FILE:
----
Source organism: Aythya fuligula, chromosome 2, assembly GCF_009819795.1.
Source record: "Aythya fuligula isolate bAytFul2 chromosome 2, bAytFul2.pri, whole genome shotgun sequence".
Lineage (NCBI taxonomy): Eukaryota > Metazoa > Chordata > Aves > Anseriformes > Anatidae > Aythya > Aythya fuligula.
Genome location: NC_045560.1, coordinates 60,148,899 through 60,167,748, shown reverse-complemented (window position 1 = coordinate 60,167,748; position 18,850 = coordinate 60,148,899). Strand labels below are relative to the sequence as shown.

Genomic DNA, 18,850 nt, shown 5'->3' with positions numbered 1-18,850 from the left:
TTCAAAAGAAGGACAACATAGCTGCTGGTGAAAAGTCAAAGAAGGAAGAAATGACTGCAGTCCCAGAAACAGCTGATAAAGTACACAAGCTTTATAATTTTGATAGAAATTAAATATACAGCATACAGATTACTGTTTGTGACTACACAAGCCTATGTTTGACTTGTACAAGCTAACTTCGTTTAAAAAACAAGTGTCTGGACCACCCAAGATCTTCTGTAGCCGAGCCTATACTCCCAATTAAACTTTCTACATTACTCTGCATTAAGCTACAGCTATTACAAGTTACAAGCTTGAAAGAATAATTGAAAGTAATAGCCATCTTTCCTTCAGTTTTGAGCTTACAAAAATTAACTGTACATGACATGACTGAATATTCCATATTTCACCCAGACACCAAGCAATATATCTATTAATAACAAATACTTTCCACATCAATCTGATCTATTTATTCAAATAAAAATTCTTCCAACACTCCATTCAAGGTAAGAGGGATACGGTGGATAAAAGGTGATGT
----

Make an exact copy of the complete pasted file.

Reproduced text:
Source organism: Aythya fuligula, chromosome 2, assembly GCF_009819795.1.
Source record: "Aythya fuligula isolate bAytFul2 chromosome 2, bAytFul2.pri, whole genome shotgun sequence".
Lineage (NCBI taxonomy): Eukaryota > Metazoa > Chordata > Aves > Anseriformes > Anatidae > Aythya > Aythya fuligula.
Genome location: NC_045560.1, coordinates 60,148,899 through 60,167,748, shown reverse-complemented (window position 1 = coordinate 60,167,748; position 18,850 = coordinate 60,148,899). Strand labels below are relative to the sequence as shown.

Genomic DNA, 18,850 nt, shown 5'->3' with positions numbered 1-18,850 from the left:
TTCAAAAGAAGGACAACATAGCTGCTGGTGAAAAGTCAAAGAAGGAAGAAATGACTGCAGTCCCAGAAACAGCTGATAAAGTACACAAGCTTTATAATTTTGATAGAAATTAAATATACAGCATACAGATTACTGTTTGTGACTACACAAGCCTATGTTTGACTTGTACAAGCTAACTTCGTTTAAAAAACAAGTGTCTGGACCACCCAAGATCTTCTGTAGCCGAGCCTATACTCCCAATTAAACTTTCTACATTACTCTGCATTAAGCTACAGCTATTACAAGTTACAAGCTTGAAAGAATAATTGAAAGTAATAGCCATCTTTCCTTCAGTTTTGAGCTTACAAAAATTAACTGTACATGACATGACTGAATATTCCATATTTCACCCAGACACCAAGCAATATATCTATTAATAACAAATACTTTCCACATCAATCTGATCTATTTATTCAAATAAAAATTCTTCCAACACTCCATTCAAGGTAAGAGGGATACGGTGGATAAAAGGTGATGT